5 tests for an effective communication thread
Tuesday, April 02, 2019
Imagine if your church maintained focus on a solution to its community. Something that instantly got the community’s attention and made the church relevant and needed. And then used those content “fences” to make the congregation known for something.
That’s what I call a communication thread. This is a brand promise or brand story that is maintained and controlled so that it unites ministries and tears down the ministry silos within our local churches. Some people call it a tagline, slogan, or positioning statement. But those concepts sound so temporary.
A long-term thread works as long as it’s "effective." What are those criteria? Here’s a five-question test to prove your thread will work over several years:
1. Does your audience look up?
Your thread must be connected to an audience. In fact, an effective thread will usually be so strongly focused that someone can determine who you’re targeting from it. Geico’s thread “15 minutes could save you 15%” points to their audience: people who don’t have much time and don’t want to overpay for insurance.
Remember, your community will rarely "look up" for something spiritual. So resist threads that scream, "we are a church!" since at least a third of your community typically isn’t interested.
Instead, consider that they’ll look up for something that they deal with daily. Jesus spoke to the woman at the well about water first before turning to spiritual things!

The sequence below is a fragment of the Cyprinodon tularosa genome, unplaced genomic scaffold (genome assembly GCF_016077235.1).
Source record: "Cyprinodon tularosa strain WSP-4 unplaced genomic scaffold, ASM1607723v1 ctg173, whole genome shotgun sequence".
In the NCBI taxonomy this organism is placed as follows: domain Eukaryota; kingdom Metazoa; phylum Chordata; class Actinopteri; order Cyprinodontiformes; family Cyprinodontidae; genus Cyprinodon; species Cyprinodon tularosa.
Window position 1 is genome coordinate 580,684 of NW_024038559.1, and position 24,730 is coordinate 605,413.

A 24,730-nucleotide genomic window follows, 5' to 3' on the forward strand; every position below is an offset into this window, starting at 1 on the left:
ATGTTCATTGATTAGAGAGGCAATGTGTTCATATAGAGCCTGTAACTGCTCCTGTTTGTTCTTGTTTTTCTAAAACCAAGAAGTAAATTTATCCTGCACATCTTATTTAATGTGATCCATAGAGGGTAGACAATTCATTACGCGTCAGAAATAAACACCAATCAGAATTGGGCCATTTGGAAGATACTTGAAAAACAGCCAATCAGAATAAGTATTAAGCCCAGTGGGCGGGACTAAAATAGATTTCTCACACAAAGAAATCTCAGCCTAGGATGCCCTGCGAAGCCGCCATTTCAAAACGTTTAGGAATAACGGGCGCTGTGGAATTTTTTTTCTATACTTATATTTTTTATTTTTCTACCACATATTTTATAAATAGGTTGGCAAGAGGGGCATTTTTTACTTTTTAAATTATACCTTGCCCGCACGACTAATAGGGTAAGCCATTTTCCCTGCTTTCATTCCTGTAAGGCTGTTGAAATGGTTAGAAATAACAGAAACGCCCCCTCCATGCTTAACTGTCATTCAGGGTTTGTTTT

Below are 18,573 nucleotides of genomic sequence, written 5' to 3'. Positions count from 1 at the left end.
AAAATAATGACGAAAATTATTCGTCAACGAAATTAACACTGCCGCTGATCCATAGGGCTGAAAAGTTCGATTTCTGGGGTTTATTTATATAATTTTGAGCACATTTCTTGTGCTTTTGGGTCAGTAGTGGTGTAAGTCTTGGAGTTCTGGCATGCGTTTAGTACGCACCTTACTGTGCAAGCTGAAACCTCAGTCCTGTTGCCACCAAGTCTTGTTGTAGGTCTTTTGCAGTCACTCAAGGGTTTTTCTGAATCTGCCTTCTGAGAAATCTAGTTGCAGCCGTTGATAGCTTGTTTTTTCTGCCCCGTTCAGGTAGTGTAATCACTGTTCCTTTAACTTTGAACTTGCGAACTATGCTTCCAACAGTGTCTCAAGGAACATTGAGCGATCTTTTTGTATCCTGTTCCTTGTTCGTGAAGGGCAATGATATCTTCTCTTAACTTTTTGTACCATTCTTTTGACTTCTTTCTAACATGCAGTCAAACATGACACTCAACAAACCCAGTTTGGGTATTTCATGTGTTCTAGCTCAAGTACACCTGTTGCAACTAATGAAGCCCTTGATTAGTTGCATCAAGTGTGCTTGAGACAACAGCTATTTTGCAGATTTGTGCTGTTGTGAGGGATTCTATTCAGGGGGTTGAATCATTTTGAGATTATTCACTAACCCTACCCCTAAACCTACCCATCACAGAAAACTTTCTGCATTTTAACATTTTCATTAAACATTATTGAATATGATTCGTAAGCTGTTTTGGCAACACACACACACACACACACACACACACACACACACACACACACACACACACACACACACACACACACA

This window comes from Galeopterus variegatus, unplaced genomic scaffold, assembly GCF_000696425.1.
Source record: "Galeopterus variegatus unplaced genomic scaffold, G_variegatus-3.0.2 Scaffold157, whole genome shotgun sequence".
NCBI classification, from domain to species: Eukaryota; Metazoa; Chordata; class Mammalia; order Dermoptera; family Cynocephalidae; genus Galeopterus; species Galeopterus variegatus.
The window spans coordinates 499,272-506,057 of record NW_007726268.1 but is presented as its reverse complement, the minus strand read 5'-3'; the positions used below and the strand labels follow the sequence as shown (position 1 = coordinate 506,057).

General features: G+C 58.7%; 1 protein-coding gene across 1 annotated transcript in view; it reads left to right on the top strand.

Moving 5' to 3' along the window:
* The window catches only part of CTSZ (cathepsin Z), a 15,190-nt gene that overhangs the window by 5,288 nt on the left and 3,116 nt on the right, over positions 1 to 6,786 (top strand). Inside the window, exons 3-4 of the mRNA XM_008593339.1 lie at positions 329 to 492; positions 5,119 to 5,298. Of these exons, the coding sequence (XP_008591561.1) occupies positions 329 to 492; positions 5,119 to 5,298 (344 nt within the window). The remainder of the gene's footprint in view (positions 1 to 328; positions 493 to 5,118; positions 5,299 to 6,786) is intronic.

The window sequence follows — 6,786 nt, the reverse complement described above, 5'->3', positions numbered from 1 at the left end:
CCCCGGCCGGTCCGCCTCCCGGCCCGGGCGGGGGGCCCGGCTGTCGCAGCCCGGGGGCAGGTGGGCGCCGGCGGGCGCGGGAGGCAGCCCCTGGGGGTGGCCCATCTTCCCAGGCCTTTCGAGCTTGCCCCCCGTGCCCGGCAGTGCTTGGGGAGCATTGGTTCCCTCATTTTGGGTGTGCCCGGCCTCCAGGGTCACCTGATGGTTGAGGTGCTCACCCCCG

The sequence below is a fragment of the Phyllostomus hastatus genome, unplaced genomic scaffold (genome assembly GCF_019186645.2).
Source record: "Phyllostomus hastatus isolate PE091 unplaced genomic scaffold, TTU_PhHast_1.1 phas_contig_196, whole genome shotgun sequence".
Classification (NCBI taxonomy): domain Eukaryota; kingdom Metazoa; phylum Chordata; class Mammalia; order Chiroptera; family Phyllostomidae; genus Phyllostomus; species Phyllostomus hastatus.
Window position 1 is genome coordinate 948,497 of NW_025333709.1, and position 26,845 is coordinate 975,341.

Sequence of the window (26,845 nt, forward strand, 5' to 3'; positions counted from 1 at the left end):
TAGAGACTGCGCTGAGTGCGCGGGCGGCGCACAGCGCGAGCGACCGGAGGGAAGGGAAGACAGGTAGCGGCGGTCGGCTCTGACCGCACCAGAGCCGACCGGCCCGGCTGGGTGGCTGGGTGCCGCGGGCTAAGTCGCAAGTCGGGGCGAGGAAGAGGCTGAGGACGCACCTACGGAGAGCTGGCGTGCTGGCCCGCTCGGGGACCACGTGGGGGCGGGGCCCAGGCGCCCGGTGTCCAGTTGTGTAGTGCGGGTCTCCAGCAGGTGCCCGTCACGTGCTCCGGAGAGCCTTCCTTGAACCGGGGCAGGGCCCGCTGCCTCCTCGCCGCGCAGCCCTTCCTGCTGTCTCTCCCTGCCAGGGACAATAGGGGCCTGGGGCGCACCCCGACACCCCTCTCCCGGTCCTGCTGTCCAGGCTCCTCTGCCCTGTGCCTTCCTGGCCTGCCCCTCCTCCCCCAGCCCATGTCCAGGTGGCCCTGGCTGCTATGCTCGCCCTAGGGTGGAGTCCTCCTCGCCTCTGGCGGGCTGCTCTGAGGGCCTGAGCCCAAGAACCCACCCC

2. Is it unique?
This is important. If every church in your neighborhood uses the same thread (i.e., "Better Together") it loses its draw. Plus, search engines won’t know who to direct searches to. So try and say it differently with more unique keywords (without getting too odd). If you discover a 2-5 word thread, check to see if you can get the URL — it’s a great read of whether it’s unique. Or at least Google it (with quotes around it) to see how far down the list you’d probably be in results.
3. Easy to remember?
In the quest to get it unique, churches often get too long. Or words that people don’t use regularly. If you do the standard church thread with three things (i.e. Inward. Upward. Outward.), fewer people will remember or use it.
Try to be known for some… THING. Yes, one unique thing will be remembered much longer than two or three. And make sure it rolls off the tongue by your primary audience. If it feels awkward to work it into your daily discussion, it’s the wrong thing. Say it simpler!
4. Does it connect ministries?
Almost every ministry in your church will need to interpret the thread for their specific audience. If your thread is “Better Choices,” you can imagine how the kids’ ministry could use this, as well as the students, adults, and seniors. Used slightly different, but the same words.
This is the power of an effective thread. Unique, causing unity, and actually used. Does this example assume a particular audience? Do you think there are enough people in a community who are trying to make good choices? Absolutely. Imagine how this could roll out for a recovery program!
5. Does it pass the smell test?
Does it sound political? Can it be misinterpreted? Don’t use it. Be careful if your audience could hear something that’s unintended. Pretend to be a preteen boy and ask yourself it could be use inappropriately. Don’t roll out a thread and discover it misses the mark of an effective, beneficial, desired slogan. Or worse, a joke.
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